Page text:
The ADA welcomes the appointment of Air Marshal Angus Houston as Chief of the Defence Force.
The Australia Defence Association welcomes the Prime Minister’s announcement that the government is recommending to the Governor General that Air Marshal Angus Houston be appointed as the new Chief of Defence Force (CDF) on the retirement of General Peter Cosgrove in early July.
Air Marshal Houston is widely respected across the defence force for his professionalism, strategic nous and human touch. Both within the ADF and in the wider Australian community he is also noted for his moral integrity and willingness to tell possibly unpopular truths.
Just as importantly, he will also be the first CDF to come to the job with a long and comprehensive record of genuine joint-Service appointments in more junior ranks. He is already well-known in the Navy and Army and has a good understanding of military and naval operations. This development can only be of benefit to both the modern ADF and the country at large.
Air Marshal Houston’s appointment as CDF is also encouraging as it shows we continue to move on (as we did, for example, with the appointment of General Cosgrove in 2002) from the unfortunate era where the Defence civilian bureaucracy has too often had too much influence, and even improper influence, in the appointment of the CDF and Service Chiefs.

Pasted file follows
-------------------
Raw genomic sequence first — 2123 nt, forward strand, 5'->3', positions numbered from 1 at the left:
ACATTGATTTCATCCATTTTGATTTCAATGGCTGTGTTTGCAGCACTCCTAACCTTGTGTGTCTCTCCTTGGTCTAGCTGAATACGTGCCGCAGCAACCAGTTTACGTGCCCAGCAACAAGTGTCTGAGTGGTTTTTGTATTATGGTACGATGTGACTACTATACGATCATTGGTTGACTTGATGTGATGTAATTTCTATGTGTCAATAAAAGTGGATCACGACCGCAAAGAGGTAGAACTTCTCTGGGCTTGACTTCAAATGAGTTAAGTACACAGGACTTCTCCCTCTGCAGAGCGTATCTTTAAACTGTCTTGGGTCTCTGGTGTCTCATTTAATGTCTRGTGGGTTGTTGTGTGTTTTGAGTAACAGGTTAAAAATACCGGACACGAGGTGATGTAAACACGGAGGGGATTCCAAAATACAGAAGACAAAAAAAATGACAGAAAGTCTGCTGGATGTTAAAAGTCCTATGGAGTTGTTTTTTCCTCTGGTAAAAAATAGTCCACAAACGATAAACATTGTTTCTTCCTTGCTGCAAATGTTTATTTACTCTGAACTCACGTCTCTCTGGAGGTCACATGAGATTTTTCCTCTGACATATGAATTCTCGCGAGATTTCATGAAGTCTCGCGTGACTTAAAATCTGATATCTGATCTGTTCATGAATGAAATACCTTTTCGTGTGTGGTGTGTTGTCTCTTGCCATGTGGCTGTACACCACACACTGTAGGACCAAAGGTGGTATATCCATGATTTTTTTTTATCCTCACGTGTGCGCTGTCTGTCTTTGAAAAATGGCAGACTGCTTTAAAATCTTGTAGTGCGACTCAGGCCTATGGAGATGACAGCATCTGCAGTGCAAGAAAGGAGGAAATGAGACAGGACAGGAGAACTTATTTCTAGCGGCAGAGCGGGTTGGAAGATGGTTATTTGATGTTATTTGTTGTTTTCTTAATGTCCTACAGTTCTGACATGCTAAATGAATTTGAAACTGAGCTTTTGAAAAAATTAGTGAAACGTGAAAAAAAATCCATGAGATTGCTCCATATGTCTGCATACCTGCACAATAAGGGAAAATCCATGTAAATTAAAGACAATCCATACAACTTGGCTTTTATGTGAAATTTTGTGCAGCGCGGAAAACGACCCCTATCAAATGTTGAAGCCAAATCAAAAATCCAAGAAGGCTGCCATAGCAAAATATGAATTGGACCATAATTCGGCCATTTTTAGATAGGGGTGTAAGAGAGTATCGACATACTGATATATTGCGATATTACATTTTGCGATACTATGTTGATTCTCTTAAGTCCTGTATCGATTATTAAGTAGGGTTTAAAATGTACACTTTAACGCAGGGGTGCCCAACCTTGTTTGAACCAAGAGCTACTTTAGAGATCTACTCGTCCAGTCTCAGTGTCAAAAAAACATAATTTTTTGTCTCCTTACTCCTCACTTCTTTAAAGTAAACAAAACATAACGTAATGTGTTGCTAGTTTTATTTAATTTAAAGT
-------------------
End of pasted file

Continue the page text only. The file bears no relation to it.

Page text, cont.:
This bureaucratic interference has also often discriminated against the promotion of capable Service Chiefs to CDF on the spurious grounds that they somehow could not avoid favouring their parent Service once in command of all three Services.
As with the appointment of General Cosgrove, Air Marshal Houston is certainly no bureaucratic "Uncle Tom" and his promotion is a sign that the Cabinet is properly exercising its responsibilities and prerogatives rather than the bureaucracy usurping them.
While RAAF officers have served previously as Chairman of the Chiefs of Staff Committee (Chairman COSC), and as Chief of the Defence Force Staff (CDFS), Air Marshal Houston will be the first Air Force officer to command the defence force as CDF in the modern era of integrated joint command structures.
The choice of the new CDF was a difficult one for the government because for the first time ever there was a wide choice of possibilities among the VCDF and the Service Chiefs. This too is encouraging for the future.
The January 2005 issue of the ADA’s monthly bulletin, Defence Brief, discussed the options to succeed General Cosgrove. This issue may be downloaded from the ADA website here.